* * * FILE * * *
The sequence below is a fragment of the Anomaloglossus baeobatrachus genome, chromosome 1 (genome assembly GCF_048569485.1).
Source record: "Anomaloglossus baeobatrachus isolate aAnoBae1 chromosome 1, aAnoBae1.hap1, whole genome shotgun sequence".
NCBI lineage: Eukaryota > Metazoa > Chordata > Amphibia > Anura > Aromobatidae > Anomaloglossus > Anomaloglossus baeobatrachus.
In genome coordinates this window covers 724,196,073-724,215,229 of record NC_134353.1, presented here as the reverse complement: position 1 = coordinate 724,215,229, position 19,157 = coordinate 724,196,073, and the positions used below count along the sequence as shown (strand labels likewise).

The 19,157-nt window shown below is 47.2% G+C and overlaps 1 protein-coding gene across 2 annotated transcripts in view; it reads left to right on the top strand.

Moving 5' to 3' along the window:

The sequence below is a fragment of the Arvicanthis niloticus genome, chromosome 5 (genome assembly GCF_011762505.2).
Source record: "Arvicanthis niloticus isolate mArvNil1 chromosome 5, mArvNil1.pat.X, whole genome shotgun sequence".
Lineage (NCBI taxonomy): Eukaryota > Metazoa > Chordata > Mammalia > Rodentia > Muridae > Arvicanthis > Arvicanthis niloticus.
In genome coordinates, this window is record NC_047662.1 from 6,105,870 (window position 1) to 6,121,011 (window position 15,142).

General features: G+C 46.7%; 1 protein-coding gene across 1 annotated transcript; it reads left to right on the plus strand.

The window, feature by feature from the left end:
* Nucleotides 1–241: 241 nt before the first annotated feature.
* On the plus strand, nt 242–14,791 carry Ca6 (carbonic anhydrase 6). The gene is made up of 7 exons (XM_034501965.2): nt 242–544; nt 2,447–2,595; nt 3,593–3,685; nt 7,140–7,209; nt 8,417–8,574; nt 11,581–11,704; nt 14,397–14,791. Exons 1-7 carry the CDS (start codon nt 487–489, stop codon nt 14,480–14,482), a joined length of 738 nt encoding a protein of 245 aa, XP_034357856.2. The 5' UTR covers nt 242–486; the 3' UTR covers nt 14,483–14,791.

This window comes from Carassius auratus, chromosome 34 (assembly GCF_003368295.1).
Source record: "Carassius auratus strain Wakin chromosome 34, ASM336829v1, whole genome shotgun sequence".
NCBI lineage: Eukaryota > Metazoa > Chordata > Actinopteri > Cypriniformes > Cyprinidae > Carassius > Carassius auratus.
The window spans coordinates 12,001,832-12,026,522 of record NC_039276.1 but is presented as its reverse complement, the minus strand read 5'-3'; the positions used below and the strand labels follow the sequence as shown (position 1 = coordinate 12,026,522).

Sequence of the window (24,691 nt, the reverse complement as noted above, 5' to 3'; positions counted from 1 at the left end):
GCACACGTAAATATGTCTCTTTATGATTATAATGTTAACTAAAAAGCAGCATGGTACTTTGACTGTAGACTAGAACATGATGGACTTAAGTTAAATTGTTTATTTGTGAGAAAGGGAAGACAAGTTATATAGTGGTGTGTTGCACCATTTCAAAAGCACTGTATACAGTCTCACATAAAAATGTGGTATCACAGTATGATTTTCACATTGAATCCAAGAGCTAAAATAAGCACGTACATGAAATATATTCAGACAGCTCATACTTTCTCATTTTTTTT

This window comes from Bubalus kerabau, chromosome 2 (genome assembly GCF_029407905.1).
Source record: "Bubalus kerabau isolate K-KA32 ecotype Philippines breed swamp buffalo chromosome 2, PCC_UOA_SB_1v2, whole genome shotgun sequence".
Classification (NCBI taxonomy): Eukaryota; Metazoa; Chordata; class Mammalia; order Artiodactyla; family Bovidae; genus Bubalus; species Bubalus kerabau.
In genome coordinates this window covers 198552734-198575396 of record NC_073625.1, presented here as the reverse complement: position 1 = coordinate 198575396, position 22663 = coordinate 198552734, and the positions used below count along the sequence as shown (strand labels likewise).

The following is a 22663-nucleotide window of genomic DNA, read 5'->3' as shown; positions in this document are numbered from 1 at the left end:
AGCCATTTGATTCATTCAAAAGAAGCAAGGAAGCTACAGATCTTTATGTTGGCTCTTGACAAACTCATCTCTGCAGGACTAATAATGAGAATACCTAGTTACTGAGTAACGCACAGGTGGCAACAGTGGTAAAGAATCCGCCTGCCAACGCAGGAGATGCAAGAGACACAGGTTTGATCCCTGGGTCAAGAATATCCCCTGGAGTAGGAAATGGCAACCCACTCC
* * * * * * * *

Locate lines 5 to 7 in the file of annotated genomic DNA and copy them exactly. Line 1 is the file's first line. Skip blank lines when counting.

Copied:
The 19,157-nt window shown below is 47.2% G+C and overlaps 1 protein-coding gene across 2 annotated transcripts in view; it reads left to right on the top strand.

Moving 5' to 3' along the window:

The sequence below is a fragment of the Arvicanthis niloticus genome, chromosome 5 (genome assembly GCF_011762505.2).